If you've taken Andrew Wiggins' name off your first-pick overall ballot, it's time to write him back in.
Wiggins has been cooking lately for Kansas—he just racked up his seventh game in a row with at least 14 points. And he looks as confident and engaged as he has all year.
It's significant, given his tendency early on to fade into the background. But now Wiggins is front and center, and it appears he's taken it upon himself to ignite the lineup as a go-to weapon.
Nobody really ever questioned his talent—just his ability to convert it into consistent production.
Well over the past month, Wiggins has thrived in a featured role, as opposed to coasting in a supporting one.
When he's been out there, you know he's out there.
During his current streak, Wiggins has been tapping into his strengths as an ultra-athletic mismatch. Not only has he been recognizing his scoring opportunities, but he's been taking the right paths to attack them.
Athletically speaking, Wiggins has two glowing attributes that drive the threat he presents to defenses, and both relate directly to getting separation:
1. Lightning-Quick First Step
How do you guard a player who's nearly impossible to stay in front of? Wiggins' first step is lightning quick, which is something he's been taking advantage of a little more frequently of late.
Wiggins' handle isn't quite there yet—you won't see him cross over into a jumper or pull back through the legs for a fall-away. Instead, in order to separate, he activates the turbo feature that allows him to explode right or left from a standstill position—and you won't find many forwards, particularly at the college level, who can keep up laterally.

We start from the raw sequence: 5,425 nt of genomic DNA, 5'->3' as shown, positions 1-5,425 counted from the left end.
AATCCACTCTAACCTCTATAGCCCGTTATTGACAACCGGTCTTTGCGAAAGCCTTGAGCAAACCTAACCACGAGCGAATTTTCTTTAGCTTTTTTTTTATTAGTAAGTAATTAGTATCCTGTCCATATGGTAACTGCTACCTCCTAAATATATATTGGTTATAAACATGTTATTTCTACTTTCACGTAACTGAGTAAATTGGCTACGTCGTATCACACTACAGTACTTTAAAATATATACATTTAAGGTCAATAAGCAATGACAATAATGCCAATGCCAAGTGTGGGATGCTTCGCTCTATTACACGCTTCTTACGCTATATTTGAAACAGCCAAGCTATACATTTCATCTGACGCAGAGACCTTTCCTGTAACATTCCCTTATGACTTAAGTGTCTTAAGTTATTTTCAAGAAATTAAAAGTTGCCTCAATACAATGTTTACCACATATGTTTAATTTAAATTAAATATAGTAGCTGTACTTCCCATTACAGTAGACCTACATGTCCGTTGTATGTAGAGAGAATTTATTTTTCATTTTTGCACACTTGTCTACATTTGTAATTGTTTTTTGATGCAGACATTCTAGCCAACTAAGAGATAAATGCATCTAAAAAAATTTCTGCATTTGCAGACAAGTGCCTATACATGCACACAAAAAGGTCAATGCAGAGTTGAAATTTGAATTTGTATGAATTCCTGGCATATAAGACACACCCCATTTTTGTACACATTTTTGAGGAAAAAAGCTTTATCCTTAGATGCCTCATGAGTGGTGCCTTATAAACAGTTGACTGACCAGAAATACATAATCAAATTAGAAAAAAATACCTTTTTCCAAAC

He's like a sports car that has ridiculous pick up, with the ability to accelerate from zero to 100 within the blink of an eye.
Wiggins has been using that first step more often to free himself up, something he'll likely lean on in the pros until his skill set is more refined.
At this stage, Wiggins' struggles center around what he does after he beats his man. But lately, he's been attacking the rim strong and going to work with his patented floater. Check out how easily Wiggins shakes free and eludes his man before lofting one over the defense from about 10 feet away:
The floater and pull-up jumper will be something he'll need to eventually master in the pros, but the framework is there. He's shooting 34.3 percent on two-point jumpers (per Hoop-Math) this season—Wiggins has gotten himself some good looks, he just hasn't finished enough of them.
Still, in terms of threatening the defense as a scorer, Wiggins is exceptionally dangerous when he's got space to attack. He's like the equivalent of a change-of-pace running back or speedster receiver—guys you want to get the ball to in space where they can make a play.
And over the past month, Wiggins has been getting more opportunities to work from sweet spots on the floor. Credit him or Kansas' offense—either way, it's helped remind us why Wiggins projects as such a tough cover in the pros.
He's just so difficult to contain when he's got room to operate. Even if it doesn't result in a bucket—with his quickness off the bounce and the slipperiest spin move around, Wiggins should end up spending a good portion of his career at the charity stripe.
Even without much space—if there's a hole or tiny gap in the defense, Wiggins has the quickness to slice through it like a hot knife through better. And while it's common to see NBA athletes capable of splitting double teams, it's uncommon for 6'8" wings.
It's not just Wiggins' first step that powers his electric scoring ability, though, it's the last one he uses to lift off that leads to the easy buckets and free throws.